Weekly Chore Schedule with a Printable Chore Chart

How do you stay on top of what needs to be done? It’s a very reasonable question.

In our house, we use a weekly chore schedule to keep our house clean.  

Home-Ec101.com gets many requests for help figuring out how to get and keep a house clean. There’s no big secret here, it’s just a matter of dividing the chores into manageable chunks. That’s what this system does.

Please keep in mind that there are seasons in your life where keeping your house clean will be harder than others (when someone is ill, when there are children three and under, etc.).

After the link to the printable, keep reading for a thorough explanation of how the system works and tips for how you can modify it to work for you and your home.

We also offer The Deep Clean Cycle – a weekly cleaning challenge sent to your inbox on Saturday morning. It was started as a Spring Cleaning Challenge, but now it’s an ongoing challenge that you can restart after completion by hitting rinse and repeat. It’s a great way to keep your house in order.

Each day has one major chore and a minor chore to keep the routine simple, and then there are five daily tasks that keep your house from spiraling out of control.

The more people you have in your household, the more hands you have to help. You should not carry the full load if it’s just you and a partner. If you live in the house, you contribute to the workload, so you should share the burden of keeping the home livable.

Click either image for the version of the chore chart you prefer. (If you are looking for the old version, it’s at the bottom of this post).

Singles and couples who live in average-sized homes will find the chores go quickly (and more smoothly when labor is fairly divided). Unfortunately, it’s the nature of the beast, but families with young children will find routine chores take a little more time. Get in the habit of picking up when changing activities. Use that song, “Clean up, clean up, everyone do your part…”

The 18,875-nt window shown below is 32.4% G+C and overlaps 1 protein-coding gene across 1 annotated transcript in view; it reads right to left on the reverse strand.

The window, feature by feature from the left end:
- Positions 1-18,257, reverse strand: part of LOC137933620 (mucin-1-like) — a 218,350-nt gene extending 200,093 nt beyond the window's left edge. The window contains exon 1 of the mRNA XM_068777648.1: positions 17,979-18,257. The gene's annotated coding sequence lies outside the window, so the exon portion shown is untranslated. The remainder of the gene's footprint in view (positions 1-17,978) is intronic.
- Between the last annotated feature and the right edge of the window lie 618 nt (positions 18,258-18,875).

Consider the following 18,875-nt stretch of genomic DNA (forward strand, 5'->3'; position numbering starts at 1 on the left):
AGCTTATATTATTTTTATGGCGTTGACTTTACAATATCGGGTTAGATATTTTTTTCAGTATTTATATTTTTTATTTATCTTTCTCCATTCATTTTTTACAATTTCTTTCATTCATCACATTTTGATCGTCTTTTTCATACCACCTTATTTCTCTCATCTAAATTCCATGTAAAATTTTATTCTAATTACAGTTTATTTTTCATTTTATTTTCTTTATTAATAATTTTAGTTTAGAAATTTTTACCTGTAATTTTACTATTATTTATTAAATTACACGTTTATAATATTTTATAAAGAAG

While it is really difficult in the beginning, try to remember that effort spent teaching young kids to be helpful will pay off as they develop the skills to be a real help. Invest the time and then, when they are older, enjoy reading a book while they do the dishes after dinner. It is AWESOME and worth every ounce of frustration I felt in the beginning.

Clutter makes cleaning hard.

Transparency: When I stick to my own advice, this routine keeps the house company ready with 15 minutes warning. When I don’t, a little lot more preparation is needed.

Weekly Chore Schedule

Monday –

This is laundry day.

I do laundry throughout the week, but Mondays are the day to tackle the big items such as sheets and bedding. Sheets are done every Monday, and all blankets, mattress pads, and pillow casings are washed on the first Monday of the month.

This is also the day to put away all the laundry that seems to linger in the area I have set aside for folding. If any ironing, hand washing, or clothing repair is needed, this is the day for it.

Monday’s minor chore is a quick kitchen wipe-down.

All surfaces in the kitchen get a quick wipe for fingerprints and crumbs. The fridge is checked for science projects or items that need to be used quickly.

Tuesday-

Today’s main chore is tackling the floors. This is the day for mopping and thorough vacuuming. During the week, I sweep, spot-mop spills, and vacuum the middles of the main rooms. My household also has three six kids and two dogs running in and out, tracking in dirt. In my household, at least minimal daily upkeep is a must.

If you are single or have no children, you can probably rotate which room gets the deep floor cleaning.

The rule of thumb for carpeted rooms with high traffic (family rooms and hallways, for example) is to vacuum once a week + one additional time for each household member.